Reactions in Chemsitry

HideShow resource information
Combustion
Combustion reactions always involve molecular oxygen O2. Anytime anything burns (in the usual sense), it is a combustion reaction. Combustion reactions are almost always exothermic (i.e., they give off heat).
1 of 13
Hydrogenation of an Alkene
In a hydrogenation reaction, two hydrogen atoms are added across the double bond of an alkene, resulting in a saturated alkane. (150/ Nickel Catalyst)
2 of 13
Hydration of an Alkene
Hydration of an alkene is used to make alcohols. By directly adding water to the carbon-carbon double bond. (300'C/phosphoric acid/60-70 atm)
3 of 13
Halogenation of an Alkene
Halogenation is the replacement of one or more hydrogen atoms in an organic compound by a halogen (fluorine, chlorine, bromine or iodine). The process is Nucleophilic addition. (Heterolytic fission)
4 of 13
Esterification
When a carboxylic acid is treated with an alcohol and an acid catalyst, an ester is formed (along with water). This reaction is called the Fischer esterification.
5 of 13
Oxidation of an Alcohol
Alcohols can be oxidized to either aldehydes, carboxylic acids or ketones depending on the reaction conditions. 1'' alcohol → Carboxylic acid. 2'' alcohol → Ketone. 3'' alcohol → No reaction. (Potassium Dichromate)
6 of 13
Electrophilic Substituion
Electrophilic substitution reactions are chemical reactions in which an electrophile displaces a functional group in a compound, which is typically, but not always, a hydrogen atom.
7 of 13
Dehydration of an Alcohol
The dehydration reaction of alcohols to generate alkene proceeds by heating the alcohols in the presence of a strong acid, such as sulfuric or phosphoric acid, at high temperatures. 1° alcohols: 170° - 180°C 2° alcohols: 100°– 140 °C 3° alcohols: 25°
8 of 13
Reduction
Reduction is chemical reaction that involves the gaining of electrons by one of the atoms involved in the reaction.
9 of 13
Oxidation
Oxidation is the loss of electrons or an increase in oxidation state by a molecule, atom, or ion.
10 of 13
Free Radical substitution
When a dihalide is split using UV light so they react with alkenes to form haloalkanes. There are three stages that involve In free radical substitution: initiation, propagation and termination.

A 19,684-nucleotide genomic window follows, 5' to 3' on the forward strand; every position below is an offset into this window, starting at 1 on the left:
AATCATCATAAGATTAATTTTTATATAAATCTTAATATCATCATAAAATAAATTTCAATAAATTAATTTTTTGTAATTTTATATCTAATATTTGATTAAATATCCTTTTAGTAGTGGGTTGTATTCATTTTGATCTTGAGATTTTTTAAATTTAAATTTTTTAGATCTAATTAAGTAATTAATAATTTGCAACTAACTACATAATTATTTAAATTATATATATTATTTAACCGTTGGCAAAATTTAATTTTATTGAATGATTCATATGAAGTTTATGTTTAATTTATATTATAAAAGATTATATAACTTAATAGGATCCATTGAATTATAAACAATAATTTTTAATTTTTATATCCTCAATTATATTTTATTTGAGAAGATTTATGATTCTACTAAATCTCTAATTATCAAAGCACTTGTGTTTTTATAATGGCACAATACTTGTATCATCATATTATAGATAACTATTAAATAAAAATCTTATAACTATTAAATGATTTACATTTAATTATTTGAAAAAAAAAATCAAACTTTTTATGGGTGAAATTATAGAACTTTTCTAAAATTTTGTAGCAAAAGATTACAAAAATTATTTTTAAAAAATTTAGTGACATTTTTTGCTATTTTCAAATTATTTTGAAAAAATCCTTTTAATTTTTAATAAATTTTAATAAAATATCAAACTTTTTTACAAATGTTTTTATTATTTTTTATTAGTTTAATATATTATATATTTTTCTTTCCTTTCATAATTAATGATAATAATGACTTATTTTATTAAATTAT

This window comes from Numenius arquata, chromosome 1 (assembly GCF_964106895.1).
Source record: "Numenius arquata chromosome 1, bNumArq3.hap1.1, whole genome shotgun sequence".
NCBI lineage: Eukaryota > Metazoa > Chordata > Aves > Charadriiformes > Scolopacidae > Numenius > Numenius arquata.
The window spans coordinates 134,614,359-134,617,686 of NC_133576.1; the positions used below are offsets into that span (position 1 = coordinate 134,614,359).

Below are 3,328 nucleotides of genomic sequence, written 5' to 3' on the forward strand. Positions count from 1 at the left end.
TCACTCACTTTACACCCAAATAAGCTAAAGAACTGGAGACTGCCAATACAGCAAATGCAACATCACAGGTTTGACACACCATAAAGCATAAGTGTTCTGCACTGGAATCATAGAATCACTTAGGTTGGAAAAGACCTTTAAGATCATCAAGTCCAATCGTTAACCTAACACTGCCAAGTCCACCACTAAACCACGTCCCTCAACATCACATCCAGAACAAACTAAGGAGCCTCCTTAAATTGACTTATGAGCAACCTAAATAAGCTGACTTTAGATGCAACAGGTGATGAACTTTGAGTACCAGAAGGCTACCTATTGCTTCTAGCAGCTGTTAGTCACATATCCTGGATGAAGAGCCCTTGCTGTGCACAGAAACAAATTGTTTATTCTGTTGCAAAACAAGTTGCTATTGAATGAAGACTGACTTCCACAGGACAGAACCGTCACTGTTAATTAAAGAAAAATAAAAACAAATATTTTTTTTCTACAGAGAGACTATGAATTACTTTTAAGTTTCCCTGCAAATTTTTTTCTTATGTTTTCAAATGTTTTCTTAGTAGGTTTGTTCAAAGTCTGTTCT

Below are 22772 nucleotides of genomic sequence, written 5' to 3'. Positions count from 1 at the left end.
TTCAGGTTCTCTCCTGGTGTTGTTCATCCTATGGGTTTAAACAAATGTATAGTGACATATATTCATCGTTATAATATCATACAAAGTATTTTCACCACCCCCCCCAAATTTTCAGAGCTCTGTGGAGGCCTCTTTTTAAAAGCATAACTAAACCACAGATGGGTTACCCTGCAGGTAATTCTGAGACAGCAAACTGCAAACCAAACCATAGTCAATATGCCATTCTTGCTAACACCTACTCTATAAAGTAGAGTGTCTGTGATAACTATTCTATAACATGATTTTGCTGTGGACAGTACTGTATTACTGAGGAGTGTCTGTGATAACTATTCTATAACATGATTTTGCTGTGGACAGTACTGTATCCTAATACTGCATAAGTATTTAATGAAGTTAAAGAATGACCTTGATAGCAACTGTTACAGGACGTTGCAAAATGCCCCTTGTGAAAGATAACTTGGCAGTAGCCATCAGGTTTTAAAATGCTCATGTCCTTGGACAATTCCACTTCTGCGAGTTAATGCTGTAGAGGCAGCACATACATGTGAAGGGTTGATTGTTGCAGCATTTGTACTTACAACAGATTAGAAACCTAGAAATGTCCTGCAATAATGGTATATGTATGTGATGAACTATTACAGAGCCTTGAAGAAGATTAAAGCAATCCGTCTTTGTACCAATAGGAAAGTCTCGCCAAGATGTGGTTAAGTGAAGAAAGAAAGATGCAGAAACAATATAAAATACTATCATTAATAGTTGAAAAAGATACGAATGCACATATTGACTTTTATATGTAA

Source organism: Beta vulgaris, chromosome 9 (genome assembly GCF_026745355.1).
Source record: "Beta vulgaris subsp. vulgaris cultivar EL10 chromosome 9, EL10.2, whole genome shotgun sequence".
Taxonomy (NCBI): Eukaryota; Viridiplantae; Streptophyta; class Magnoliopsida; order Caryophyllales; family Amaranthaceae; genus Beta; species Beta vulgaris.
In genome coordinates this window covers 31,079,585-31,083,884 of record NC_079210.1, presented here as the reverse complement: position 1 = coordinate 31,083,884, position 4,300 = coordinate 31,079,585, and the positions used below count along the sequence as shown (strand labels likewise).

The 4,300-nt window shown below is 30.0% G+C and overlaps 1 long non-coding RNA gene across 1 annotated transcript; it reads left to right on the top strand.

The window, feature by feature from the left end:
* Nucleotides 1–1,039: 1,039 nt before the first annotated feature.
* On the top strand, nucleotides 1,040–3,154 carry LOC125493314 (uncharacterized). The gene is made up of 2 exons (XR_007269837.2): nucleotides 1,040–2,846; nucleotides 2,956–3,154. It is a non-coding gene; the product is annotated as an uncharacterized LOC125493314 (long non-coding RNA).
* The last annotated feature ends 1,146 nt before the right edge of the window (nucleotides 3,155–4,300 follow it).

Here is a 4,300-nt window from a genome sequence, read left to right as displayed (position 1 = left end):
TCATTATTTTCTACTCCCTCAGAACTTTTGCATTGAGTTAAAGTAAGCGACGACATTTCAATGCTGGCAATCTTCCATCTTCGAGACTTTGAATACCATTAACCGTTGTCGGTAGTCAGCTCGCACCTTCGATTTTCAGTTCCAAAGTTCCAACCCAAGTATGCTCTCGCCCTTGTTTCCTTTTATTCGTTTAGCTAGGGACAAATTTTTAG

11 of 13
Addition of Hydrogen Halides
This reaction happens through electrophilic addition where a hydrogen halide reacts with an alkene.
12 of 13
Addition Polymerization
An addition reaction is one in which two or more molecules join together to give a single product. During the polymerisation of ethene, thousands of ethene molecules join together to make poly(ethene) - commonly called polythene.
13 of 13

Other cards in this set

Card 2

Front

In a hydrogenation reaction, two hydrogen atoms are added across the double bond of an alkene, resulting in a saturated alkane. (150/ Nickel Catalyst)

Back

Hydrogenation of an Alkene

Card 3

Front

Hydration of an alkene is used to make alcohols. By directly adding water to the carbon-carbon double bond. (300'C/phosphoric acid/60-70 atm)

Back

Preview of the back of card 3

Card 4

Front

Halogenation is the replacement of one or more hydrogen atoms in an organic compound by a halogen (fluorine, chlorine, bromine or iodine). The process is Nucleophilic addition. (Heterolytic fission)

Back

Preview of the back of card 4

Card 5

Front

When a carboxylic acid is treated with an alcohol and an acid catalyst, an ester is formed (along with water). This reaction is called the Fischer esterification.

Back

Preview of the back of card 5
View more cards

Comments

No comments have yet been made

Similar Chemistry resources:

See all Chemistry resources »See all Reactions resources »